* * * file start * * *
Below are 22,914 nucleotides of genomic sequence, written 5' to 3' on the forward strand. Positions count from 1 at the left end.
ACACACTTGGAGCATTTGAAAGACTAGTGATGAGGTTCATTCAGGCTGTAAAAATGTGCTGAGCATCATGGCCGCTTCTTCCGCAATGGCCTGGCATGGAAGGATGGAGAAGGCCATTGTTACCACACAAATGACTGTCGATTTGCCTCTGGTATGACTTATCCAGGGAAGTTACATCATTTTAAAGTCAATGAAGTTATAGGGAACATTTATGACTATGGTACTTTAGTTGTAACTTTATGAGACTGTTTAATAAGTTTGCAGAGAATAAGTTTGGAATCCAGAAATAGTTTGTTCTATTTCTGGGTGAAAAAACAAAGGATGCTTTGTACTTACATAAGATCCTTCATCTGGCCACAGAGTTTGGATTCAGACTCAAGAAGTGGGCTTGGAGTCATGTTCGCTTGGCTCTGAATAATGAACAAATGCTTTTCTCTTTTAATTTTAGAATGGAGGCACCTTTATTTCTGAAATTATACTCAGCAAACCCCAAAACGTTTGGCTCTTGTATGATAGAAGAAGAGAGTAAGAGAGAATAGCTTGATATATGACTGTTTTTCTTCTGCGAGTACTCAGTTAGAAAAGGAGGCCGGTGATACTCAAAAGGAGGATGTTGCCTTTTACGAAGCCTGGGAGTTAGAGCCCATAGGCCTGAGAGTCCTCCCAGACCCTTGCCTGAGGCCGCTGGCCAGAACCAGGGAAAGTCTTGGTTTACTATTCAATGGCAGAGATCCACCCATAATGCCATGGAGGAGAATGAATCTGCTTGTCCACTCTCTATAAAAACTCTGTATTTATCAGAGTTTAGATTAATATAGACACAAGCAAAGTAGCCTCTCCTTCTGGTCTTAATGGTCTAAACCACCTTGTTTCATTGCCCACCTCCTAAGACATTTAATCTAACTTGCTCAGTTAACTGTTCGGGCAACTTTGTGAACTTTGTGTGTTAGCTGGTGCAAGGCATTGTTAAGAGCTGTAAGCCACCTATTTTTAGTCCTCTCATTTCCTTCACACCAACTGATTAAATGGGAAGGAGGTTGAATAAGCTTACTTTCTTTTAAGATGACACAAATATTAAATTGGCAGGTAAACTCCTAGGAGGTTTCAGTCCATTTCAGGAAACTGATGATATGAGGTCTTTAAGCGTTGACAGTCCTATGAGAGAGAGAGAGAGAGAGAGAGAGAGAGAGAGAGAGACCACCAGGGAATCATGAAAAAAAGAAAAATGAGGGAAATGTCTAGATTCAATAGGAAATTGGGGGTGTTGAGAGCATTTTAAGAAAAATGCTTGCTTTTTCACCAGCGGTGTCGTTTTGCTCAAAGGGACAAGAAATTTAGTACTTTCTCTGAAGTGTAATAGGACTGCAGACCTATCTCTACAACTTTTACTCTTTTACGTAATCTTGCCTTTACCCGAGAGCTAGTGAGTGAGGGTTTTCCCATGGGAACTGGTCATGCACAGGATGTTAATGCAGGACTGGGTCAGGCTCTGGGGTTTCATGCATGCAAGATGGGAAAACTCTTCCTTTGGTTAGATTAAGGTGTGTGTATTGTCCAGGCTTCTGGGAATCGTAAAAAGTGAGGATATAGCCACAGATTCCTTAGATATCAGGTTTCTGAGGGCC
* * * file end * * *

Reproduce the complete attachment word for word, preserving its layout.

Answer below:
Below are 22,914 nucleotides of genomic sequence, written 5' to 3' on the forward strand. Positions count from 1 at the left end.
ACACACTTGGAGCATTTGAAAGACTAGTGATGAGGTTCATTCAGGCTGTAAAAATGTGCTGAGCATCATGGCCGCTTCTTCCGCAATGGCCTGGCATGGAAGGATGGAGAAGGCCATTGTTACCACACAAATGACTGTCGATTTGCCTCTGGTATGACTTATCCAGGGAAGTTACATCATTTTAAAGTCAATGAAGTTATAGGGAACATTTATGACTATGGTACTTTAGTTGTAACTTTATGAGACTGTTTAATAAGTTTGCAGAGAATAAGTTTGGAATCCAGAAATAGTTTGTTCTATTTCTGGGTGAAAAAACAAAGGATGCTTTGTACTTACATAAGATCCTTCATCTGGCCACAGAGTTTGGATTCAGACTCAAGAAGTGGGCTTGGAGTCATGTTCGCTTGGCTCTGAATAATGAACAAATGCTTTTCTCTTTTAATTTTAGAATGGAGGCACCTTTATTTCTGAAATTATACTCAGCAAACCCCAAAACGTTTGGCTCTTGTATGATAGAAGAAGAGAGTAAGAGAGAATAGCTTGATATATGACTGTTTTTCTTCTGCGAGTACTCAGTTAGAAAAGGAGGCCGGTGATACTCAAAAGGAGGATGTTGCCTTTTACGAAGCCTGGGAGTTAGAGCCCATAGGCCTGAGAGTCCTCCCAGACCCTTGCCTGAGGCCGCTGGCCAGAACCAGGGAAAGTCTTGGTTTACTATTCAATGGCAGAGATCCACCCATAATGCCATGGAGGAGAATGAATCTGCTTGTCCACTCTCTATAAAAACTCTGTATTTATCAGAGTTTAGATTAATATAGACACAAGCAAAGTAGCCTCTCCTTCTGGTCTTAATGGTCTAAACCACCTTGTTTCATTGCCCACCTCCTAAGACATTTAATCTAACTTGCTCAGTTAACTGTTCGGGCAACTTTGTGAACTTTGTGTGTTAGCTGGTGCAAGGCATTGTTAAGAGCTGTAAGCCACCTATTTTTAGTCCTCTCATTTCCTTCACACCAACTGATTAAATGGGAAGGAGGTTGAATAAGCTTACTTTCTTTTAAGATGACACAAATATTAAATTGGCAGGTAAACTCCTAGGAGGTTTCAGTCCATTTCAGGAAACTGATGATATGAGGTCTTTAAGCGTTGACAGTCCTATGAGAGAGAGAGAGAGAGAGAGAGAGAGAGAGAGAGAGACCACCAGGGAATCATGAAAAAAAGAAAAATGAGGGAAATGTCTAGATTCAATAGGAAATTGGGGGTGTTGAGAGCATTTTAAGAAAAATGCTTGCTTTTTCACCAGCGGTGTCGTTTTGCTCAAAGGGACAAGAAATTTAGTACTTTCTCTGAAGTGTAATAGGACTGCAGACCTATCTCTACAACTTTTACTCTTTTACGTAATCTTGCCTTTACCCGAGAGCTAGTGAGTGAGGGTTTTCCCATGGGAACTGGTCATGCACAGGATGTTAATGCAGGACTGGGTCAGGCTCTGGGGTTTCATGCATGCAAGATGGGAAAACTCTTCCTTTGGTTAGATTAAGGTGTGTGTATTGTCCAGGCTTCTGGGAATCGTAAAAAGTGAGGATATAGCCACAGATTCCTTAGATATCAGGTTTCTGAGGGCC